“Reports of my death were, slightly, exaggerated,” Jericho said, as he turned his head, and saw the poster of him on the Notice board. It wasn’t a bad likeness, of how he used to look. He looked at the rest of the posters. His quarry wasn’t among them. “Do you know of a John Marston? Former outlaw, part-time bounty hunter, currently dead, yet still among the living?”

He heard some movement, and a click. “I want you to get the hell out of my town,” the Marshal said.

Jericho turned his head back towards the lawman, and grinned, causing the old man’s face to become pale. “I hope you’re a good shot, for I don’t die that easily anymore.”

“So, it is true,” the lawman said. “You are a demon.”

“It’s complicated,” Jericho said. “John Marston? Where is he?”

The Marshal holstered his revolver. “I’ve been informed he tends to set up camp near Jorge’s Gap. You can’t miss it, just follow the railroad southwest, and you’ll find it.”

Jericho nodded, and stepped outside, where he heard a scream.

“Jericho!” Cassidy shouted inside of his head.

The vampire-outlaw looked down the street, and growled. Several undead Gunslingers were harassing a woman, who was trying to scramble up onto the roof of a store.

“Hey! Bother someone who can fight back!”

The Gunslingers turned, and looked at him. One gave a growl, and it and the others got out into the street, facing him. Jericho watched the creatures, their hands were close to their revolvers. One went for theirs, but Jericho was faster on the draw, quicker on the firing, and more accurate. All of them went down. Jericho reloaded his gun, and saw the Marshal standing at the doorway, a rifle in his hand. Jericho got on his horse.

“I’d best be on my way,” Jericho said. “Be sure to burn them.” He then set off.

At roughly an hour before dawn, Jericho saw what he was looking for; a man who looked like he was dead, by a horse that looked like it was dead, and yet seemed to be alive. Of course, it wasn’t unusual to see other seemingly dead men, or horses, or see them together, but save for the fact that there was no fire, it seemed like he was camping. Then, the figure looked up, got to its feet, and pulled an Evans Repeater rifle off of the horse.

“John Marston?”

The creature nodded.

“I’m Jericho Cross, and I’ve got orders to take you to Darkwatch.”

Marston growled, lifted his rifle, and fired, knocking Jericho off of his horse. Marston got on his horse, and galloped off.

Jericho stood up, and checked the wound. It was healing up already.

“I think that’s his way of saying No,” said Cassidy.

“Very funny,” said Jericho. He then got on his Horse, drew his Redeemer revolver, and set off in pursuit.

By this time, Marston had holstered his Evans, and got out his Mauser pistol. He then turned, and fired at the one pursuing him.

Jericho dodged the bullets, by leaning to one side of his horse, or the other, as he tried to get a bead on Marston. He fired his Redeemer.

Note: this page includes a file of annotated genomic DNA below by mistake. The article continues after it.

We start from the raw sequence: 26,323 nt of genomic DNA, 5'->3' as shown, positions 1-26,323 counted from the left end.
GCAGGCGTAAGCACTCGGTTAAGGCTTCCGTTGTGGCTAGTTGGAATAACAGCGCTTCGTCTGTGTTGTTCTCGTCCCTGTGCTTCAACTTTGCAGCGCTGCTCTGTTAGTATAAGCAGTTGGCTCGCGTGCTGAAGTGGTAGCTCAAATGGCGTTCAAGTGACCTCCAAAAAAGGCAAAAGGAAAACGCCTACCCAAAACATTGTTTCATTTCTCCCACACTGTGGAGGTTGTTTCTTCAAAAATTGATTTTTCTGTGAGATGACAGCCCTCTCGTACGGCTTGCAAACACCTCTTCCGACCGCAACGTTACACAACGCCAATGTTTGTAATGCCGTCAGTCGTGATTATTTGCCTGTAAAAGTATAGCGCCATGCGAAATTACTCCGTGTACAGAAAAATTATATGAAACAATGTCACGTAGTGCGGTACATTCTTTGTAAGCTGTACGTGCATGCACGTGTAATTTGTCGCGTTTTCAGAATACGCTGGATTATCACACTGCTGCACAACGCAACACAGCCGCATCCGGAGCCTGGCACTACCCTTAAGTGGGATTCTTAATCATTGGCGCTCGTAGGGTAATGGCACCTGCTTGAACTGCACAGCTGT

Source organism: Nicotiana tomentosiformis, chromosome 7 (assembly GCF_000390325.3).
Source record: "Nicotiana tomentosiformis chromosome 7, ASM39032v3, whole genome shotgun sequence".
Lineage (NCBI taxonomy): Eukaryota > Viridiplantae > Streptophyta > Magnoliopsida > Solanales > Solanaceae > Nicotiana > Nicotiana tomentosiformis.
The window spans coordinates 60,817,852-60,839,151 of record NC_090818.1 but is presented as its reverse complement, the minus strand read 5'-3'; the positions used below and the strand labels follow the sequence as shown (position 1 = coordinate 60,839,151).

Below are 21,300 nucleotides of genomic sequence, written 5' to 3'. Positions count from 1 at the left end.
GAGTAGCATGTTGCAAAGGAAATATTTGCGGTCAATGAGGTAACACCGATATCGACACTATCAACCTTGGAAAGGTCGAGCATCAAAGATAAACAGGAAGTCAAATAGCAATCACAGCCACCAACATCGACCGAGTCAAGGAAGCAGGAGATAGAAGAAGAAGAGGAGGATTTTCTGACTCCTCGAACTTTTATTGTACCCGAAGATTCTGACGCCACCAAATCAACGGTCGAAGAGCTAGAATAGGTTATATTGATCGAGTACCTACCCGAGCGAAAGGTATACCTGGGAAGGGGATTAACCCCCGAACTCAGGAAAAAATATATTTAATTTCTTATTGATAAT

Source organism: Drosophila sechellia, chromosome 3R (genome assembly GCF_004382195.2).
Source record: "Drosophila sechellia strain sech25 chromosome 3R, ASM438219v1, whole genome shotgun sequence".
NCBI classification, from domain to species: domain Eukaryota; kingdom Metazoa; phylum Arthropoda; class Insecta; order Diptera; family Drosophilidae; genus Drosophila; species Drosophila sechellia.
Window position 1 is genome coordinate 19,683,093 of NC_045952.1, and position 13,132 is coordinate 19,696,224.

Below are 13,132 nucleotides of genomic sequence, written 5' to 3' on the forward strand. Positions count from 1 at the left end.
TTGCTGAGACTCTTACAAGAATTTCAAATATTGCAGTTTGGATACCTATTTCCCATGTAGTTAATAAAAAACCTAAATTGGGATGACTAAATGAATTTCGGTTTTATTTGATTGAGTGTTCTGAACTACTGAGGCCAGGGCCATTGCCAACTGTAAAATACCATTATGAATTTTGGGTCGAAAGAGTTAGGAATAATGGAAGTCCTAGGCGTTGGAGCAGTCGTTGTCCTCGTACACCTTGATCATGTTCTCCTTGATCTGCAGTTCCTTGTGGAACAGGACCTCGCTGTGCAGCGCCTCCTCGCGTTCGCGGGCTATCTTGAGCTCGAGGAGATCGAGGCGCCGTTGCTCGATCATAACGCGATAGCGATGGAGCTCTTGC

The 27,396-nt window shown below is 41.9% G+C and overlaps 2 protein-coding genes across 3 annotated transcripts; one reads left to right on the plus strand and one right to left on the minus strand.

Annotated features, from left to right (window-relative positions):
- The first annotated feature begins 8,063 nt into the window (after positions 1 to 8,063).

Marston felt the round hit him, and the motion forced him off his horse. He then scrambled behind some rocks, and whistled for his horse. The undead creature came to him, and he pulled out the Explosive rifle, turned towards his foe, aimed, and fired.

Much to Jericho’s surprise, the rifle round hit the dirt, and exploded, throwing him off of His horse. He scrambled behind another pile of rocks, and told his horse to come to him. He took the Rail Rocket, and fired it at the rocks that Marston was hiding behind.

Marston saw the object coming at his hiding place, and something told him to move. Managing to get behind cover, the explosion shook him. Once the dust settled, he pulled his Blunderbuss off of his horse, and watched as Jericho charged him with a strange looking crossbow.

Jericho fired several bolts at the rocks surrounding his foe.

Marston made a sound, as if scoffing his foe’s pathetic aim. He then aimed his antique firearm, and pulled the trigger. The power of the Blunderbuss sent Jericho flying. Marston grinned, he was having a good day. Then, he heard a hissing sound. He looked, and saw that the bolts had dynamite attached to them! The blast sent him flying as well.

While the two undead cowboys got back up their feet, Shadow, Jericho’s vamperic horse, looked over at the horse ridden by his rider’s foe. The zombified horse looked back at him. In that instant, the two undead stallions communicated in the horse language that they thought that their riders, and humans, and undead humans, and people in general, were stupid to fight over something that didn’t involve a female, or fouls. They also shared a common regret that they’d never be able to find the right mare for them, ever again. They also shared a regret of never being able to enjoy the water at their favorite watering holes again. Then, their riders jerked more weapons out of their saddles, causing them both to snort, as if to say, “There they go again.”